Walmart vs. Amazon: Where Should You Sell?

Jordan McGee

August 16, 2021

Amazon. Walmart. eBay. Target. Tmall. Mercado Libre. Rakuten. Zalando.

Each one of these ecommerce marketplaces comes with its own benefits, drawbacks, and business models that affect how sellers do business on the platform. Learning the ins and outs of so many platforms, and learning how to best scale your brand on each of them, can be a daunting task for even the most experienced ecommerce teams.

Below, we’ll take a look at two of the most prolific ecommerce marketplaces in the U.S.—Amazon and Walmart—and tell you everything you need to know to either establish or maintain your brand’s presence on the platform.

A brief history of Walmart vs. Amazon

While the first brick-and-mortar Walmart opened in the 1960s, Walmart didn’t step up as a strong competitor online until 2016 when it acquired Jet.com for $3.3 billion. With the Jet acquisition, Walmart suddenly had the resources and framework it needed to focus and expand its ecommerce efforts.

Walmart has seen consistent ecommerce growth since then, acquiring several more ecommerce businesses and building its ecommerce presence. In 2020, Walmart hit a milestone as it surpassed eBay for the No. 2 share of U.S. retail ecommerce sales. Walmart ecommerce grew 79% in the 2021 fiscal year, and year-over-year from 2020 to 2021, the Walmart marketplace saw triple-digit growth.

Despite Walmart’s rapid growth, the retail giant still trails behind Amazon. Jeff Bezos incorporated Amazon in 1994 and initially began its rise to ecommerce prominence by selling books. By the turn of the century, Amazon expanded its inventory to sell a wider variety of products, more closely resembling what consumers know as Amazon today.

Although Amazon didn’t turn a profit until 2001, Bezos spent years laying a solid foundation for the future of the company by convincing investors of the potential of Amazon’s model. Investors believed their investments in Amazon would pay off, and they were right. Amazon has revolutionized and dominated ecommerce sales and become the second-ever trillion-dollar company. In the last decade especially, Amazon has become increasingly profitable and pursued its goals even more aggressively.

How do Amazon and Walmart’s business models compare?

Despite Walmart’s efforts to focus on ecommerce, it’s still a brick-and-mortar first company. Walmart follows an everyday low prices model, meaning product costs are consistently low without sales or discounts. The mega-corporation scales volume as much as possible to translate lower costs into lower prices for consumers.

This model means that vendors in a 1P relationship with Walmart need to show up to negotiations with the lowest possible price. Walmart will end relationships with vendors holding unnecessary profit.

Amazon relies on a model that Bezos has referred to as the “flywheel” model. The goal is to build the best platform possible, and with that platform, attract the largest number of products, which will then attract more consumers, which in turn attract even more sellers and products. The flywheel naturally reinforces itself over time.

As opposed to Walmart, Amazon has a more diversified business model, thanks to Amazon Web Services and Amazon’s digital advertising services. Amazon’s technology and software infrastructure businesses have high margins that make their ecommerce business possible and profitable. While Walmart is growing its ecommerce operations from a perspective of scale to achieve profitability, Amazon has additional businesses that fund and support their ecommerce that make it possible for Amazon to compete on price.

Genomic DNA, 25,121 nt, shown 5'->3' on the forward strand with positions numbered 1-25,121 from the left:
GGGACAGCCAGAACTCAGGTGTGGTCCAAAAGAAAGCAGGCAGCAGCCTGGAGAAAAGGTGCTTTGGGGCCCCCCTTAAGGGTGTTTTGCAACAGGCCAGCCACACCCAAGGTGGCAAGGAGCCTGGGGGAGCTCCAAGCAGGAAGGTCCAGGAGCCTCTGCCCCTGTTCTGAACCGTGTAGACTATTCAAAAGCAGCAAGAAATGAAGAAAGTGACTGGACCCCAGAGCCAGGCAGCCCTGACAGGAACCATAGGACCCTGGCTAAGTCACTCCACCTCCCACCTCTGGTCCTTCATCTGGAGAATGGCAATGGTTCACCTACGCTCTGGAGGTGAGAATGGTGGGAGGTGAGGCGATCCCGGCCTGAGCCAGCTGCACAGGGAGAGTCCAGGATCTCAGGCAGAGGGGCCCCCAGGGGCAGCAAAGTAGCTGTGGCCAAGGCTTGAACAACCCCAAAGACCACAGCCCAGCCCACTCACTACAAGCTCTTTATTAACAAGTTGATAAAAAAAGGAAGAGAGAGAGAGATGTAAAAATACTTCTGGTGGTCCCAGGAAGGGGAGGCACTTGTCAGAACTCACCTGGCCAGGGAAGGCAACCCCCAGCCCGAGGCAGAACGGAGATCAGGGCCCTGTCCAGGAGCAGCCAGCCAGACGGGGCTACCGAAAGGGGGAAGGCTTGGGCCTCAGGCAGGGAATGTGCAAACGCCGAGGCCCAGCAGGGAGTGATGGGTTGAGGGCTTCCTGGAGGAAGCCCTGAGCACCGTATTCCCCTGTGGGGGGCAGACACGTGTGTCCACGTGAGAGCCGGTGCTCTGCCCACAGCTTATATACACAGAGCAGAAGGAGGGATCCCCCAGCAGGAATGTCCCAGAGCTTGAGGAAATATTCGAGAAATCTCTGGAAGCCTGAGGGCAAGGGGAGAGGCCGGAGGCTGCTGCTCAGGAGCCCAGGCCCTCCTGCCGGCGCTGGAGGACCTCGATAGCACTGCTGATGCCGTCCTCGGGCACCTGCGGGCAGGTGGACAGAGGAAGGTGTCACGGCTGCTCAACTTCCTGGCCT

Amazon and Walmart also slightly differ in the selling options they offer their vendors. Amazon essentially offers three options: 1P selling, 2P selling, or 3P selling. In a 1P model, vendors sell their products wholesale directly to Amazon and Amazon handles the rest. In the 2P model, also known as Fulfilled by Amazon (FBA), sellers own their products and sell them directly to consumers, but Amazon houses the products in its warehouses and fulfills orders. In a 3P model, sellers simply use Amazon as a platform to reach more customers and directly handle their own product fulfillment, pricing, and listings. Choosing between options like dropshipping and FBA is a decision each brand should make based on its products and shipping capabilities.

For the most part, Walmart’s selling models closely mirror Amazon’s, with Walmart Fulfillment Services directly competing with FBA. However, Walmart also offers an additional dropshipping option, in which Walmart handles the product listings, content, and pricing, but sellers hold and ship their own inventory. Giving sellers the convenience of a 1P model and control of a 3P model is unique to dropshipping from Walmart.

Walmart and Amazon’s audiences

Although brick-and-mortar Walmart stores tend to attract low-income shoppers, that trend doesn’t translate to ecommerce. Walmart.com and Amazon have similar customer bases—in fact, a 2020 survey found that 45% of Walmart+ subscribers also have an Amazon Prime account, and 19% of shoppers switched from Amazon Prime to Walmart+.

Amazon customers may tend to be slightly higher-income than Walmart customers simply because not all shoppers can afford Amazon Prime, which costs about $119 a year. While Walmart Plus also charges a monthly fee that comes out to about $98 a year, Walmart offers free 2-day delivery on many items even without Walmart Plus, making it more accessible for shoppers who don’t want to pay a monthly or annual fee.

Benefits and challenges of selling on Walmart vs. Amazon

Amazon’s popularity

Ultimately, Amazon is the most important ecommerce marketplace in the U.S. If you want your brand to succeed in ecommerce—and even in retail stores—you need to sell on Amazon. Amazon has become central to consumers’ lives, and selling on Amazon is critical for brands to stay relevant and profitable.